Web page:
Number of Calories You Need Daily
Why is caloric intake so important? Should I pay any attention on the labels or is this just another urban myth? Is quality more important than quantity?
The calorie topic comes and goes and is often shaded by other fancy nutrition articles regarding how to eat and artichoke or how much diet coke can help you lose weight. The truth is caloric intake plays a major role in weight management.
One of the biggest mistakes found in various glossy cover magazines who claim to bring you the recipe that will make you miraculously lose weight is that those recipes are just general guidelines. We eat different, some more, some less, we prefer different types of food because we are all different.
We have different life styles, different jobs, different hobbies and different weights. So it common sense that 100 different woman trying the amazing losing weight program so much acclaimed in the glossy magazine will turn out 100 different results, some positive, some negative, or some no results at all.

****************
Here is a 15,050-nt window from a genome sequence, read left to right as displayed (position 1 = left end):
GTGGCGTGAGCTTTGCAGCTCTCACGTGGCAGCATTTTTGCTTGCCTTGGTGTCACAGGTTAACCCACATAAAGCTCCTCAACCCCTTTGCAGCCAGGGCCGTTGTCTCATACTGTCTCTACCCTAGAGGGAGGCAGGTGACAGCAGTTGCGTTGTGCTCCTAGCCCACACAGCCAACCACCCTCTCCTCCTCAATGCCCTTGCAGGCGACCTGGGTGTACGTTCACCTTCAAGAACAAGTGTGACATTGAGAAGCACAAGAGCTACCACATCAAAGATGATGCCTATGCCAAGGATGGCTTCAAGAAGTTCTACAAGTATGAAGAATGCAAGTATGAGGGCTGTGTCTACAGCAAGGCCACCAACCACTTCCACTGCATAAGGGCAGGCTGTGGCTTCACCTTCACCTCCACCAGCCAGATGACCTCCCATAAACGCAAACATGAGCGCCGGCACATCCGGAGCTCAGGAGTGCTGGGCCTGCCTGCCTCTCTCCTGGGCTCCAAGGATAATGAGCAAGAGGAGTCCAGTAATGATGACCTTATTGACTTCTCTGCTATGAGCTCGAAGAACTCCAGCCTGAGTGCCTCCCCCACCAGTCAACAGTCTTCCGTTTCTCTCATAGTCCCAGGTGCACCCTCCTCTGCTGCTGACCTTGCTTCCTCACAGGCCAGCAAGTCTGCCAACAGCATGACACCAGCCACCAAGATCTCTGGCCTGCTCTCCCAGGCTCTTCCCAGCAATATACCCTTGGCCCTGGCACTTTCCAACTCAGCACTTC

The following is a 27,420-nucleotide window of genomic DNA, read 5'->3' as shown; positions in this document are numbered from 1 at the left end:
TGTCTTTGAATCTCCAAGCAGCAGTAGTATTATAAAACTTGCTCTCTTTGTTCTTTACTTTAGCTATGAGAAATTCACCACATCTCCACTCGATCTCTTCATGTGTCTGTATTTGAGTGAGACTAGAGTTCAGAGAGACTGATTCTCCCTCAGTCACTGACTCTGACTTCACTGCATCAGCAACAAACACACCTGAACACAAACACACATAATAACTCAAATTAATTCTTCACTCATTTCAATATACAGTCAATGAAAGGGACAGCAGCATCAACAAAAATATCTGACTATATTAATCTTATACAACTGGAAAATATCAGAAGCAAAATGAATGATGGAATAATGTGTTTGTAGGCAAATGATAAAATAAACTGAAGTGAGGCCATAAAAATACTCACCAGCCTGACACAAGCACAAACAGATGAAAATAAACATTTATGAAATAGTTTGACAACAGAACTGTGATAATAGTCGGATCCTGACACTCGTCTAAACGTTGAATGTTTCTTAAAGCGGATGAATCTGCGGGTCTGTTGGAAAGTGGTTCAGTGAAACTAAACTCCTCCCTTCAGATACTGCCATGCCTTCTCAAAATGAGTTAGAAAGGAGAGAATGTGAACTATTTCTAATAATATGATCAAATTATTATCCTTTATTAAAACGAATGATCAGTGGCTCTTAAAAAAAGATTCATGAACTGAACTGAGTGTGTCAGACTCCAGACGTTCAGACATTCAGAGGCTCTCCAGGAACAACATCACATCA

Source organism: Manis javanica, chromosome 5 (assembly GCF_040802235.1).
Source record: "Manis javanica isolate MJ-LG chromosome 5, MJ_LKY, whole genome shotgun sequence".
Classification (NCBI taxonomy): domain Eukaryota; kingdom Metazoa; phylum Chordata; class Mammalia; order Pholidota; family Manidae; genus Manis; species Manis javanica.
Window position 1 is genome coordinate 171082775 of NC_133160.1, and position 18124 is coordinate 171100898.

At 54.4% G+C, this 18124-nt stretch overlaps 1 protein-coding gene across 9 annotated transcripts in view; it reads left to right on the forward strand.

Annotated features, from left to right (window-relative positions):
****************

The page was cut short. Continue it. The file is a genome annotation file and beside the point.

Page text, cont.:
The caloric intake is directly related with various variables out of which here are the most important: current weight, activity (lifestyle), goal. This is the very simple and efficient formula of calculating your daily caloric requirements:
Basal Metabolic Rate (BMR) = 24 x Weight (lb)/2.2
Basal Metabolic Rate (BMR) = 24 x Weight (kg)
The BMR is then multiplied by a number representing the individuals activity level:
Sedentary BMR x 1.45
Light BMR x 1.60
Medium BMR x 1.70
Heavy BMR x 1.88
So for example if you weigh 125 pounds and hit the aerobic studio 3 times per week your daily caloric requirements would be:
1.70 x (24 x 125/2.2) = 1.70 x 1363.63 = 2318
Generally, eating more than this number of calories increases weight and less than this number allows weight reduction. However, BMR does not take into account extremes of activity or inactivity. Therefore, BMR should be used as an approximation.
While caloric intake is very important in every weight management program, there are some other factors that come into play, like food quality, ratio between the food groups (carbohydrates, protein, fats), number of meals, timing and so on. Combining all this together will lead you quicker to achieving your personal goals. And yes, reading labels helps as long as you don’t become obsessed with it and still remember to enjoy your meals.